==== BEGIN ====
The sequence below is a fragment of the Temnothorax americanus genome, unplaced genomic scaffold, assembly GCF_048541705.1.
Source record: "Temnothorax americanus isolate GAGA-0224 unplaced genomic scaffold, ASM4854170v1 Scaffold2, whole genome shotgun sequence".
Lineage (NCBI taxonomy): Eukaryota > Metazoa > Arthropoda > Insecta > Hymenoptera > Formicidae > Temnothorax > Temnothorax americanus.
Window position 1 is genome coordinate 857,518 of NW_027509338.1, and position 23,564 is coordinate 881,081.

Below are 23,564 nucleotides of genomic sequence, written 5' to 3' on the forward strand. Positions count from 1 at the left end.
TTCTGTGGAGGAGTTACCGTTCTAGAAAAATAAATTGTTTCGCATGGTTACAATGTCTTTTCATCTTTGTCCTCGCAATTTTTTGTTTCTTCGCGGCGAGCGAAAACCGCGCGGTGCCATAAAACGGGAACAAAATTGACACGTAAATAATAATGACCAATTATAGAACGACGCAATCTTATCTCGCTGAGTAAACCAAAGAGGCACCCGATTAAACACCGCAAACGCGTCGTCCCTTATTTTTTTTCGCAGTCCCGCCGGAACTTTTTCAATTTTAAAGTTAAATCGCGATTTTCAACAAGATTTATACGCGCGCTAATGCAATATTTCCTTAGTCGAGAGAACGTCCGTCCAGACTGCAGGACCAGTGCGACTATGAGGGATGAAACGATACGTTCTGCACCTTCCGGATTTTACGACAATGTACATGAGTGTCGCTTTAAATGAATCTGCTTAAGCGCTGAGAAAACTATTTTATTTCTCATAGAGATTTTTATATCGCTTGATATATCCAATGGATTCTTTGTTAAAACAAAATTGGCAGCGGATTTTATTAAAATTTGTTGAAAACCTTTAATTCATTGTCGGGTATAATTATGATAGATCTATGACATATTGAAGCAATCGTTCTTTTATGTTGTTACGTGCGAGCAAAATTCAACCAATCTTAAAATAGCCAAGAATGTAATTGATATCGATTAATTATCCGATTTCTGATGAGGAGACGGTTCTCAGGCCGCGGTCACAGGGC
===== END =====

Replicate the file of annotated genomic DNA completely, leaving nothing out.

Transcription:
The sequence below is a fragment of the Temnothorax americanus genome, unplaced genomic scaffold, assembly GCF_048541705.1.
Source record: "Temnothorax americanus isolate GAGA-0224 unplaced genomic scaffold, ASM4854170v1 Scaffold2, whole genome shotgun sequence".
Lineage (NCBI taxonomy): Eukaryota > Metazoa > Arthropoda > Insecta > Hymenoptera > Formicidae > Temnothorax > Temnothorax americanus.
Window position 1 is genome coordinate 857,518 of NW_027509338.1, and position 23,564 is coordinate 881,081.

Below are 23,564 nucleotides of genomic sequence, written 5' to 3' on the forward strand. Positions count from 1 at the left end.
TTCTGTGGAGGAGTTACCGTTCTAGAAAAATAAATTGTTTCGCATGGTTACAATGTCTTTTCATCTTTGTCCTCGCAATTTTTTGTTTCTTCGCGGCGAGCGAAAACCGCGCGGTGCCATAAAACGGGAACAAAATTGACACGTAAATAATAATGACCAATTATAGAACGACGCAATCTTATCTCGCTGAGTAAACCAAAGAGGCACCCGATTAAACACCGCAAACGCGTCGTCCCTTATTTTTTTTCGCAGTCCCGCCGGAACTTTTTCAATTTTAAAGTTAAATCGCGATTTTCAACAAGATTTATACGCGCGCTAATGCAATATTTCCTTAGTCGAGAGAACGTCCGTCCAGACTGCAGGACCAGTGCGACTATGAGGGATGAAACGATACGTTCTGCACCTTCCGGATTTTACGACAATGTACATGAGTGTCGCTTTAAATGAATCTGCTTAAGCGCTGAGAAAACTATTTTATTTCTCATAGAGATTTTTATATCGCTTGATATATCCAATGGATTCTTTGTTAAAACAAAATTGGCAGCGGATTTTATTAAAATTTGTTGAAAACCTTTAATTCATTGTCGGGTATAATTATGATAGATCTATGACATATTGAAGCAATCGTTCTTTTATGTTGTTACGTGCGAGCAAAATTCAACCAATCTTAAAATAGCCAAGAATGTAATTGATATCGATTAATTATCCGATTTCTGATGAGGAGACGGTTCTCAGGCCGCGGTCACAGGGC